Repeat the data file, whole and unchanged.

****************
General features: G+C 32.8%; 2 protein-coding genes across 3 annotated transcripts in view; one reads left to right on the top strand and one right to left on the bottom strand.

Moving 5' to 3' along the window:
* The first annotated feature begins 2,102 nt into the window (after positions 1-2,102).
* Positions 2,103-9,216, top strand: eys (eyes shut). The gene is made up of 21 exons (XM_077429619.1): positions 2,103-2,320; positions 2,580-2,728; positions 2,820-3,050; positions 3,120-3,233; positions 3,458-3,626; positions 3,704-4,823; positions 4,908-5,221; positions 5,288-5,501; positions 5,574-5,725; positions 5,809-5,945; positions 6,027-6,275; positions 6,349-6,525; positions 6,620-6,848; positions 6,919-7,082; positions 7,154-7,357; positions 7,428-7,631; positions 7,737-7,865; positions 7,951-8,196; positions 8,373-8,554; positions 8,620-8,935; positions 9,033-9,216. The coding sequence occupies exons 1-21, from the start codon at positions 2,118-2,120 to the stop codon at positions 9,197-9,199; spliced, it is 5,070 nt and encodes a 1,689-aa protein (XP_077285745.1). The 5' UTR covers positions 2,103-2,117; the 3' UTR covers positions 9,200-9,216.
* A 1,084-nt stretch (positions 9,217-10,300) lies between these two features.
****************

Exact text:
General features: G+C 32.8%; 2 protein-coding genes across 3 annotated transcripts in view; one reads left to right on the top strand and one right to left on the bottom strand.

Moving 5' to 3' along the window:
* The first annotated feature begins 2,102 nt into the window (after positions 1-2,102).
* Positions 2,103-9,216, top strand: eys (eyes shut). The gene is made up of 21 exons (XM_077429619.1): positions 2,103-2,320; positions 2,580-2,728; positions 2,820-3,050; positions 3,120-3,233; positions 3,458-3,626; positions 3,704-4,823; positions 4,908-5,221; positions 5,288-5,501; positions 5,574-5,725; positions 5,809-5,945; positions 6,027-6,275; positions 6,349-6,525; positions 6,620-6,848; positions 6,919-7,082; positions 7,154-7,357; positions 7,428-7,631; positions 7,737-7,865; positions 7,951-8,196; positions 8,373-8,554; positions 8,620-8,935; positions 9,033-9,216. The coding sequence occupies exons 1-21, from the start codon at positions 2,118-2,120 to the stop codon at positions 9,197-9,199; spliced, it is 5,070 nt and encodes a 1,689-aa protein (XP_077285745.1). The 5' UTR covers positions 2,103-2,117; the 3' UTR covers positions 9,200-9,216.
* A 1,084-nt stretch (positions 9,217-10,300) lies between these two features.